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There are reasons for all of this. Moyes is a good manager who understands the Premier League and how to work the transfer market. With the exception of the recent defeat against Newcastle, West Ham have dominated non-elite opposition. In midfielder Declan Rice, they have one of the two most talented young English players in the league. Czech signings Tomáš Soucek and Vladimír Coufal have immense drive and enthusiasm. The team has also soared in the second half of the season because of Jesse Lingard, who arrived on loan from Manchester United on a mission to prove what a good footballer he is. And for a variety of reasons, Chelsea, Liverpool and Tottenham, all of whom have superior squads, have misfired.

But rationality only goes so far. Try explaining how in three consecutive games West Ham can take 3-0 leads and then make such a frightful mess of finishing the games off, drawing the first game and desperately hanging on in the next two. Whatever I thought I knew about how football can torture fans, this March and April I learned there are states of agony beyond what I had hitherto endured. A friend who is also a West Ham fan – and who has seen it all from the days of the 1966 England World Cup winners Bobby Moore, Geoff Hurst and Martin Peters – couldn’t bear to watch any of the final 30 minutes of those three games.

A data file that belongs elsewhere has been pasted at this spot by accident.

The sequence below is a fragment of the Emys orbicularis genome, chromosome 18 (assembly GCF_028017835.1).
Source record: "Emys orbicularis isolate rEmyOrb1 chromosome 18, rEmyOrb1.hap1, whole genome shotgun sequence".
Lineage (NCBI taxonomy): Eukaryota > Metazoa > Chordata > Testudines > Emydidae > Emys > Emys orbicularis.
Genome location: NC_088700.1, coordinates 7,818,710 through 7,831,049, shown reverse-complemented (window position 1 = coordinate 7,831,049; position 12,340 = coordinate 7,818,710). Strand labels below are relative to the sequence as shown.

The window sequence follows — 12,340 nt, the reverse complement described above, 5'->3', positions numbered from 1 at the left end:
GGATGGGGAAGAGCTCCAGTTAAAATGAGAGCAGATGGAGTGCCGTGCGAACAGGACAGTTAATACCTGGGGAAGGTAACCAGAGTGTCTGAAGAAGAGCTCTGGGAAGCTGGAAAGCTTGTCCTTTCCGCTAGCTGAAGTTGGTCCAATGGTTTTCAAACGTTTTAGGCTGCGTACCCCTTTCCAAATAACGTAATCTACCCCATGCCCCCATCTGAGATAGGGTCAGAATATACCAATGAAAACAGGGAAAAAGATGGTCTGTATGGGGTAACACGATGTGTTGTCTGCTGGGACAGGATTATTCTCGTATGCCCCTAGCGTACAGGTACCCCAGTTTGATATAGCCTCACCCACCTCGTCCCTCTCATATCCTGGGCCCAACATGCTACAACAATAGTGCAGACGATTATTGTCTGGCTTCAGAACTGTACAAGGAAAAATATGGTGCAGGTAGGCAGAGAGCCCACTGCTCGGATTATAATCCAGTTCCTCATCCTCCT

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Even by the standards of my recent nervous agitation, I had a bad feeling about Newcastle last Saturday. Surely, this was where it really had to go wrong? And it did. For about an hour life as an Irons fan became, in misery, much simpler again. Support any club except the few that regularly win titles and it’s a lot easier to watch when your team is 2-0 down at half time rather than 3-0 up in 30 minutes. That is football the way experience has conditioned you to expect it.

But then the team were off again. The best West Ham squads over the years wouldn’t have clawed that game back to 2-2 by luck but by merit. Two minutes later, it was if the footballing gods were offended at the absurdity, and Newcastle retook the lead.

The following day, on 18 April, the Big Six – Arsenal, Chelsea, Liverpool, Manchester City, Manchester United and Tottenham – announced their intention to join a European Super League rather than submit to the seasonal toil of earning Champions League football against upstarts like West Ham.

The English clubs all later withdrew. It is right to let this chimera dissolve in the disappointment and fury. The owners of these clubs know nothing of the sport, and have betrayed its meaning completely by trying to render the players’ effort and the fans’ passion void. Faithless, I know how the story will end. Familiarity is part of what makes football stick: supporters watch passing generations of players act out a club’s history as part of a bigger spectacle with more commonality than can be accounted for, and that identity becomes part of ours. Paradoxically, it is what allows us to dream: to believe that, right at the edge of sanity, there is still the elusive possibility that, for once, you haven’t seen it all before.

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This article appears in the 21 Apr 2021 issue of the New Statesman, The unlikely radical